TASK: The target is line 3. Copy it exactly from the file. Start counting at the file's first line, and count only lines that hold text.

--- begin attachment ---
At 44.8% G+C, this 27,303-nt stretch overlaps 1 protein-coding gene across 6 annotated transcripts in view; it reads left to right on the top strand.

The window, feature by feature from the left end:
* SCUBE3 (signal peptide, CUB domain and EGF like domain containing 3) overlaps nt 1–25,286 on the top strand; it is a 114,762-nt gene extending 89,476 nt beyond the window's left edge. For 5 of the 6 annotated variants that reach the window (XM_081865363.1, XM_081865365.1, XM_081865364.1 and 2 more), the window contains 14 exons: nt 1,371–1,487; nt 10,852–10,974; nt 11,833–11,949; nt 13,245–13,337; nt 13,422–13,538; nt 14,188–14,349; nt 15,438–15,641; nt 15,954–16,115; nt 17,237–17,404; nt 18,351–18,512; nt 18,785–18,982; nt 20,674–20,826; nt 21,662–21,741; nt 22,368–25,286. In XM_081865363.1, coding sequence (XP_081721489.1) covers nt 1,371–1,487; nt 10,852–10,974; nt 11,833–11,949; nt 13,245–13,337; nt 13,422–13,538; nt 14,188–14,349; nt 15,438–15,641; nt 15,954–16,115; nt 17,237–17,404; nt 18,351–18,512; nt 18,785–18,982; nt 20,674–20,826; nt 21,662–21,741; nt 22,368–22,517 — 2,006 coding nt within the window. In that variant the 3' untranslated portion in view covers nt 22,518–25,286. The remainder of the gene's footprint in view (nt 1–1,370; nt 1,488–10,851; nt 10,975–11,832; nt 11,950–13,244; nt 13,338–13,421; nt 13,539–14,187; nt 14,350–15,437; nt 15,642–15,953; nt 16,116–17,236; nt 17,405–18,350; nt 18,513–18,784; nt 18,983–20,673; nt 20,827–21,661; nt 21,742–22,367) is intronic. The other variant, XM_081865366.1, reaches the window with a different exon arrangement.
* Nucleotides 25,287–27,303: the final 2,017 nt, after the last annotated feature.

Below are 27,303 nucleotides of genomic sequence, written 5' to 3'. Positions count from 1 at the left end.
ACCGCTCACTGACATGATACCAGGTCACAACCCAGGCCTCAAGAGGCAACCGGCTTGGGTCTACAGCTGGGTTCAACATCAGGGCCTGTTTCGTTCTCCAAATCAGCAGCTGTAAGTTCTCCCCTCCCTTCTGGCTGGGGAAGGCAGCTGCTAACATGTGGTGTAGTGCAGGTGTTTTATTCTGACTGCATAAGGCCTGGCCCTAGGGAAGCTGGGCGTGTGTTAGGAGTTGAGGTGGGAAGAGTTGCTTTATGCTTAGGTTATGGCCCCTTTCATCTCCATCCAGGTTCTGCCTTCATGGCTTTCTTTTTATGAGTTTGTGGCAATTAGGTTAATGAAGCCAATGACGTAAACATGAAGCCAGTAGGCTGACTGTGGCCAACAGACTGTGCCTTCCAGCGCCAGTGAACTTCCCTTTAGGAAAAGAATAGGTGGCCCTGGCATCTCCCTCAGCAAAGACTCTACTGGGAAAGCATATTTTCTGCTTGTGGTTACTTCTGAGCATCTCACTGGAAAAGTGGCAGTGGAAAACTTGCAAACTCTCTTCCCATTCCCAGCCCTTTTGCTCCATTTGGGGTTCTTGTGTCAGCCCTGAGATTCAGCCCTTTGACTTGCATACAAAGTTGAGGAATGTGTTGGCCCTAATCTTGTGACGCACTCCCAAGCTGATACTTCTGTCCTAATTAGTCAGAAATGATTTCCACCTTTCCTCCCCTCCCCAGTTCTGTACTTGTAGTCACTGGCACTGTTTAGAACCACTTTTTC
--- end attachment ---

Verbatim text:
* SCUBE3 (signal peptide, CUB domain and EGF like domain containing 3) overlaps nt 1–25,286 on the top strand; it is a 114,762-nt gene extending 89,476 nt beyond the window's left edge. For 5 of the 6 annotated variants that reach the window (XM_081865363.1, XM_081865365.1, XM_081865364.1 and 2 more), the window contains 14 exons: nt 1,371–1,487; nt 10,852–10,974; nt 11,833–11,949; nt 13,245–13,337; nt 13,422–13,538; nt 14,188–14,349; nt 15,438–15,641; nt 15,954–16,115; nt 17,237–17,404; nt 18,351–18,512; nt 18,785–18,982; nt 20,674–20,826; nt 21,662–21,741; nt 22,368–25,286. In XM_081865363.1, coding sequence (XP_081721489.1) covers nt 1,371–1,487; nt 10,852–10,974; nt 11,833–11,949; nt 13,245–13,337; nt 13,422–13,538; nt 14,188–14,349; nt 15,438–15,641; nt 15,954–16,115; nt 17,237–17,404; nt 18,351–18,512; nt 18,785–18,982; nt 20,674–20,826; nt 21,662–21,741; nt 22,368–22,517 — 2,006 coding nt within the window. In that variant the 3' untranslated portion in view covers nt 22,518–25,286. The remainder of the gene's footprint in view (nt 1–1,370; nt 1,488–10,851; nt 10,975–11,832; nt 11,950–13,244; nt 13,338–13,421; nt 13,539–14,187; nt 14,350–15,437; nt 15,642–15,953; nt 16,116–17,236; nt 17,405–18,350; nt 18,513–18,784; nt 18,983–20,673; nt 20,827–21,661; nt 21,742–22,367) is intronic. The other variant, XM_081865366.1, reaches the window with a different exon arrangement.